Freeholders continue to seek attorney to challenge immigration directive


The Monmouth County Board of Freeholders will try again to hire an attorney or a law firm to represent the county in an anticipated action against the state that will challenge the legality of a directive that was issued by the attorney general.

During a meeting on Nov. 26, the freeholders declined to make appointments from a previous request for proposals from legal firms. At the same time, they authorized the re-issuance of a request for proposals for professional services.

In explaining why a second request for proposals was being issued, Michael Fitzgerald, the county counsel, said, “I was uncomfortable with the level of experience and expertise” of the respondents to the initial request for proposals.

Fitzgerald previously said the legal action the county may file against the state is “outside the course of normal business” and that is why outside counsel is being sought.

According to the freeholders, the Monmouth County jail, which is operated by the Monmouth County Sheriff’s Office, has been participating in a federal program referred to as 287(g).

A memorandum of understanding between the sheriff’s office and U.S. Immigration and Customs Enforcement (ICE) “delegates nominated, trained, certified and authorized personnel from the sheriff’s office to perform certain immigration enforcement functions,” according to the resolution.

Through a directive issued on Sept. 27, New Jersey Attorney General Gurbir S. Grewal prohibited state, county and local law officers from entering into, modifying or extending a 287(g) agreement with ICE.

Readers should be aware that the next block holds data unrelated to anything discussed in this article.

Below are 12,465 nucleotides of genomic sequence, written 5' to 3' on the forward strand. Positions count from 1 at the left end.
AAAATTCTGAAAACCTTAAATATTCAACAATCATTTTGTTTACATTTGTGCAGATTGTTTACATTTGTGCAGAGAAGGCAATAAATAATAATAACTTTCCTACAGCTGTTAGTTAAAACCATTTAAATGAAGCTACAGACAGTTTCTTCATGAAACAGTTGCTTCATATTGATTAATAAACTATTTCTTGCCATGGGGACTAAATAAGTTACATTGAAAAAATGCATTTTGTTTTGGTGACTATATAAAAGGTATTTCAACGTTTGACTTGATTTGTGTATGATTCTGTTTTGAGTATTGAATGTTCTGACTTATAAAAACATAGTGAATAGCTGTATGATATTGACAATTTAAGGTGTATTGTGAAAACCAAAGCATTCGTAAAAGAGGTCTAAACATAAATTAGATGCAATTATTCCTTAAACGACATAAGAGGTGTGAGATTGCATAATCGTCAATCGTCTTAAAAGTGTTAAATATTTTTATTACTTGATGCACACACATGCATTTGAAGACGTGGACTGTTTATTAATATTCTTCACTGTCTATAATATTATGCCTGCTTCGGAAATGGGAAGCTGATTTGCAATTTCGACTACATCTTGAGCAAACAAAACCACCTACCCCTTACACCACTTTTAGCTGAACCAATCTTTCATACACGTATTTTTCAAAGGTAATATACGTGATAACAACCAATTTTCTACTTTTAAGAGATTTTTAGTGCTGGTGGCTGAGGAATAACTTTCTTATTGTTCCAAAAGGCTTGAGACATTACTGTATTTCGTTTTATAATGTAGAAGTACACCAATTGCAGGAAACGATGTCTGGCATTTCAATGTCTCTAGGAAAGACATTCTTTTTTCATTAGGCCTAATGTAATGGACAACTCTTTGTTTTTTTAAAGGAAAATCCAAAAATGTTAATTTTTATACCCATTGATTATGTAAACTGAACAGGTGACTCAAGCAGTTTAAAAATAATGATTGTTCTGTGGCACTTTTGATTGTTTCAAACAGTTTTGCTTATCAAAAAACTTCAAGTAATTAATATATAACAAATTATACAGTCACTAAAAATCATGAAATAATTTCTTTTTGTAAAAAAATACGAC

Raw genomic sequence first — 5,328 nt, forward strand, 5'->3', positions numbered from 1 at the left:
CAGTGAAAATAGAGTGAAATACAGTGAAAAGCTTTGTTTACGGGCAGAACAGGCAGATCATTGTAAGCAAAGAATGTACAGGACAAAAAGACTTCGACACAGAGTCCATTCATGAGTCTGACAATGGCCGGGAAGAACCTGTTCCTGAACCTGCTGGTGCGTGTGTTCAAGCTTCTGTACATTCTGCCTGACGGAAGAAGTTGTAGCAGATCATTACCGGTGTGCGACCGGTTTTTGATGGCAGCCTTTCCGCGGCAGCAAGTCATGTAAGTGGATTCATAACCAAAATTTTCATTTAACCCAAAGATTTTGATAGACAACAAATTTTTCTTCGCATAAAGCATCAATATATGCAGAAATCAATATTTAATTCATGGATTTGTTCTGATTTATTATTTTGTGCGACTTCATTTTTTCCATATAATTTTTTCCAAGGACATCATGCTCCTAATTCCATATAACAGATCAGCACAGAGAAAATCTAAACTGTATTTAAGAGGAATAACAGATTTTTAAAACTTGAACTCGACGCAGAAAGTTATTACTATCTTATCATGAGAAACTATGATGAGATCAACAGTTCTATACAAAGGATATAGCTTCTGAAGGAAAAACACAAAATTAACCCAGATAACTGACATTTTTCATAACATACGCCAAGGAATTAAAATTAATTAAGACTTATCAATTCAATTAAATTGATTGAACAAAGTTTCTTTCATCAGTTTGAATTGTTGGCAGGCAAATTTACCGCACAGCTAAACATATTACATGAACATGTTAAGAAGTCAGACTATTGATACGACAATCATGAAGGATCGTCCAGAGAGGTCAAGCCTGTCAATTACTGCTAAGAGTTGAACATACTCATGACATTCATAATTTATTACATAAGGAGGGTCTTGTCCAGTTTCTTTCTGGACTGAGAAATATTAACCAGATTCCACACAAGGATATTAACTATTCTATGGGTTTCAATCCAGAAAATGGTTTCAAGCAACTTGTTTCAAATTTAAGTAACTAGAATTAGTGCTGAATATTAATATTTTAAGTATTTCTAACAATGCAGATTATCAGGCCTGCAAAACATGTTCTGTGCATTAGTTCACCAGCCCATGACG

In early October, the freeholders issued a request for proposals, seeking an attorney and/or a law firm to represent the county in an action against the state to challenge the legality of Grewal’s directive.

On Oct. 22, two proposals were received from potential vendors seeking to perform the legal services. The number of responses was fewer than what was expected, according to a resolution.

Officials said not all of the requested information was provided by those who responded and “without the required information, a recommendation of award cannot be completed and would make it impossible to determine which firm would provide the appropriate representation of the county and, most importantly, the taxpayers of Monmouth County, in such a significant legal action.”

For that reason, the freeholders said they had “good cause to decline to award a contract
and to reissue a new request for proposals … for these legal services in an effort to save taxpayer money and provide the appropriate representation to the county in the …
legal action.”

The freeholders have gone on record saying they and the county sheriff believe Grewal’s directive “is in direct conflict with the Supremacy Clause of the U.S. Constitution” and that the county’s participation in the 287(g) program “has made the streets of Monmouth County safer for our residents and has permitted ICE to detain and prosecute individuals who are charged with serious crimes and pose a significant threat to our community.”

According to, the Supremacy Clause is “a clause in Article VI of the U.S. Constitution that declares the constitution, laws and treaties of the federal government to be the supreme law of the land to which judges in every state are bound regardless of state law to the contrary.”

The freeholders have said they may want to challenge the state on the implementation of the directive which now prohibits the county’s participation in the 287(g) program.